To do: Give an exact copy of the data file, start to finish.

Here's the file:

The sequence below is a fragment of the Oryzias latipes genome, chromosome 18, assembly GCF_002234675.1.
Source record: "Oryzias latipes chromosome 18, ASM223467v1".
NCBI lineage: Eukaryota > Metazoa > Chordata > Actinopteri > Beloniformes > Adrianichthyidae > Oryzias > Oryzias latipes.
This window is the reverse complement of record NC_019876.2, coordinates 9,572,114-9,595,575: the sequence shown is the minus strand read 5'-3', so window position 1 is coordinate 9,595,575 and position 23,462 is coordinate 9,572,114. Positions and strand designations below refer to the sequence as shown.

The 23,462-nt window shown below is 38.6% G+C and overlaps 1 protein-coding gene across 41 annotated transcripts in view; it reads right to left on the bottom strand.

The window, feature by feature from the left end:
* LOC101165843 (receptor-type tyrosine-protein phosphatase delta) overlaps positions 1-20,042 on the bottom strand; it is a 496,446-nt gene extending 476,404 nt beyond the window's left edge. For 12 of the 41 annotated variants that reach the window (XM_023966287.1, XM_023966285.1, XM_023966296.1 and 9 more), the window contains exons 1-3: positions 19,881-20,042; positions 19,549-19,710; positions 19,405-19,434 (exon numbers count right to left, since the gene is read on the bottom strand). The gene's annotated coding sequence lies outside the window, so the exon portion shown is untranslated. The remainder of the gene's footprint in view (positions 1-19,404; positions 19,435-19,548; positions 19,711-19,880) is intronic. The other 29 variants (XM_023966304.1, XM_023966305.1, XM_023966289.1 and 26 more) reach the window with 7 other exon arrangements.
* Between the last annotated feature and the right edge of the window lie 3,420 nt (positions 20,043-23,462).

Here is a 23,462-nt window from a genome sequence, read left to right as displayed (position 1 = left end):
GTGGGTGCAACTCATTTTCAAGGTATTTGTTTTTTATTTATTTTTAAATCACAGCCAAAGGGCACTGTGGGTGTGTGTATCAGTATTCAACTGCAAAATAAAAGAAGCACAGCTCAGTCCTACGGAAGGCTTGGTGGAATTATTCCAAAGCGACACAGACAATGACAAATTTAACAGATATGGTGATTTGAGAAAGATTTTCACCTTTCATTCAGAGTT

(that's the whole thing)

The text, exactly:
The sequence below is a fragment of the Oryzias latipes genome, chromosome 18, assembly GCF_002234675.1.
Source record: "Oryzias latipes chromosome 18, ASM223467v1".
NCBI lineage: Eukaryota > Metazoa > Chordata > Actinopteri > Beloniformes > Adrianichthyidae > Oryzias > Oryzias latipes.
This window is the reverse complement of record NC_019876.2, coordinates 9,572,114-9,595,575: the sequence shown is the minus strand read 5'-3', so window position 1 is coordinate 9,595,575 and position 23,462 is coordinate 9,572,114. Positions and strand designations below refer to the sequence as shown.

The 23,462-nt window shown below is 38.6% G+C and overlaps 1 protein-coding gene across 41 annotated transcripts in view; it reads right to left on the bottom strand.

The window, feature by feature from the left end:
* LOC101165843 (receptor-type tyrosine-protein phosphatase delta) overlaps positions 1-20,042 on the bottom strand; it is a 496,446-nt gene extending 476,404 nt beyond the window's left edge. For 12 of the 41 annotated variants that reach the window (XM_023966287.1, XM_023966285.1, XM_023966296.1 and 9 more), the window contains exons 1-3: positions 19,881-20,042; positions 19,549-19,710; positions 19,405-19,434 (exon numbers count right to left, since the gene is read on the bottom strand). The gene's annotated coding sequence lies outside the window, so the exon portion shown is untranslated. The remainder of the gene's footprint in view (positions 1-19,404; positions 19,435-19,548; positions 19,711-19,880) is intronic. The other 29 variants (XM_023966304.1, XM_023966305.1, XM_023966289.1 and 26 more) reach the window with 7 other exon arrangements.
* Between the last annotated feature and the right edge of the window lie 3,420 nt (positions 20,043-23,462).

Here is a 23,462-nt window from a genome sequence, read left to right as displayed (position 1 = left end):
GTGGGTGCAACTCATTTTCAAGGTATTTGTTTTTTATTTATTTTTAAATCACAGCCAAAGGGCACTGTGGGTGTGTGTATCAGTATTCAACTGCAAAATAAAAGAAGCACAGCTCAGTCCTACGGAAGGCTTGGTGGAATTATTCCAAAGCGACACAGACAATGACAAATTTAACAGATATGGTGATTTGAGAAAGATTTTCACCTTTCATTCAGAGTT